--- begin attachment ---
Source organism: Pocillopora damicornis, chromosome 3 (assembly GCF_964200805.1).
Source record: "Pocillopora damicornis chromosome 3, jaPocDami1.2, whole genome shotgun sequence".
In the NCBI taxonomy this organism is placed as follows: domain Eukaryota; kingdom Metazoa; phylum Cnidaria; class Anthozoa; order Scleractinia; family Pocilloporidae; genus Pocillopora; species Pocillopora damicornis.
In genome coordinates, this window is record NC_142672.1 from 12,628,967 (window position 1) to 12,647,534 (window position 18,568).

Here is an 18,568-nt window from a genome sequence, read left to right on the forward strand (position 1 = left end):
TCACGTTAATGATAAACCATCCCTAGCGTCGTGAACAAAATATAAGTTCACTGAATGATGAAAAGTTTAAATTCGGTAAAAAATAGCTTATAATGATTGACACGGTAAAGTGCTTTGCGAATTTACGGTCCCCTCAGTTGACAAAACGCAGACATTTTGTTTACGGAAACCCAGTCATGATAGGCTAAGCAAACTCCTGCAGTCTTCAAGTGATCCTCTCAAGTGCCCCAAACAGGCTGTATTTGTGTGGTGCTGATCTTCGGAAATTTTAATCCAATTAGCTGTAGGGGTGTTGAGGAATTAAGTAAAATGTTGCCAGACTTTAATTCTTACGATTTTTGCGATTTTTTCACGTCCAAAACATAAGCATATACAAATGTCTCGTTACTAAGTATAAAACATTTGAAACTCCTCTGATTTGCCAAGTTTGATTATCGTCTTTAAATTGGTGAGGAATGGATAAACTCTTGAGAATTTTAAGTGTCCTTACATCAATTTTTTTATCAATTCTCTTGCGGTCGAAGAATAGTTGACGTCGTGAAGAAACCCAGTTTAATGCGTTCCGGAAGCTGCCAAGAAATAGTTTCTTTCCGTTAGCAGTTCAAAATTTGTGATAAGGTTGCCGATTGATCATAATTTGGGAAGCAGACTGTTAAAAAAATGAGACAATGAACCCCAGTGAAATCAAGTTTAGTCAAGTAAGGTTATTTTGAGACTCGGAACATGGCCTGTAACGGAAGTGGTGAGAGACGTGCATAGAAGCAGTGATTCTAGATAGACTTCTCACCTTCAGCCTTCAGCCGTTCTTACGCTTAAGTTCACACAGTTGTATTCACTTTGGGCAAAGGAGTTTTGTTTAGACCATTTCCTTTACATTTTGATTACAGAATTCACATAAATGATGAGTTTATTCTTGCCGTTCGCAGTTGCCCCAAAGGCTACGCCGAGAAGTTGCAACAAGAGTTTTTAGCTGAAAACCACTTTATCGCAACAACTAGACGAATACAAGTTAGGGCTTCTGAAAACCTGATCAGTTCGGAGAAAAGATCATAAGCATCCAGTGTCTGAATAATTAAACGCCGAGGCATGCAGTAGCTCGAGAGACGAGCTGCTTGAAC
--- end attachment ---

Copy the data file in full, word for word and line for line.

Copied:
Source organism: Pocillopora damicornis, chromosome 3 (assembly GCF_964200805.1).
Source record: "Pocillopora damicornis chromosome 3, jaPocDami1.2, whole genome shotgun sequence".
In the NCBI taxonomy this organism is placed as follows: domain Eukaryota; kingdom Metazoa; phylum Cnidaria; class Anthozoa; order Scleractinia; family Pocilloporidae; genus Pocillopora; species Pocillopora damicornis.
In genome coordinates, this window is record NC_142672.1 from 12,628,967 (window position 1) to 12,647,534 (window position 18,568).

Here is an 18,568-nt window from a genome sequence, read left to right on the forward strand (position 1 = left end):
TCACGTTAATGATAAACCATCCCTAGCGTCGTGAACAAAATATAAGTTCACTGAATGATGAAAAGTTTAAATTCGGTAAAAAATAGCTTATAATGATTGACACGGTAAAGTGCTTTGCGAATTTACGGTCCCCTCAGTTGACAAAACGCAGACATTTTGTTTACGGAAACCCAGTCATGATAGGCTAAGCAAACTCCTGCAGTCTTCAAGTGATCCTCTCAAGTGCCCCAAACAGGCTGTATTTGTGTGGTGCTGATCTTCGGAAATTTTAATCCAATTAGCTGTAGGGGTGTTGAGGAATTAAGTAAAATGTTGCCAGACTTTAATTCTTACGATTTTTGCGATTTTTTCACGTCCAAAACATAAGCATATACAAATGTCTCGTTACTAAGTATAAAACATTTGAAACTCCTCTGATTTGCCAAGTTTGATTATCGTCTTTAAATTGGTGAGGAATGGATAAACTCTTGAGAATTTTAAGTGTCCTTACATCAATTTTTTTATCAATTCTCTTGCGGTCGAAGAATAGTTGACGTCGTGAAGAAACCCAGTTTAATGCGTTCCGGAAGCTGCCAAGAAATAGTTTCTTTCCGTTAGCAGTTCAAAATTTGTGATAAGGTTGCCGATTGATCATAATTTGGGAAGCAGACTGTTAAAAAAATGAGACAATGAACCCCAGTGAAATCAAGTTTAGTCAAGTAAGGTTATTTTGAGACTCGGAACATGGCCTGTAACGGAAGTGGTGAGAGACGTGCATAGAAGCAGTGATTCTAGATAGACTTCTCACCTTCAGCCTTCAGCCGTTCTTACGCTTAAGTTCACACAGTTGTATTCACTTTGGGCAAAGGAGTTTTGTTTAGACCATTTCCTTTACATTTTGATTACAGAATTCACATAAATGATGAGTTTATTCTTGCCGTTCGCAGTTGCCCCAAAGGCTACGCCGAGAAGTTGCAACAAGAGTTTTTAGCTGAAAACCACTTTATCGCAACAACTAGACGAATACAAGTTAGGGCTTCTGAAAACCTGATCAGTTCGGAGAAAAGATCATAAGCATCCAGTGTCTGAATAATTAAACGCCGAGGCATGCAGTAGCTCGAGAGACGAGCTGCTTGAAC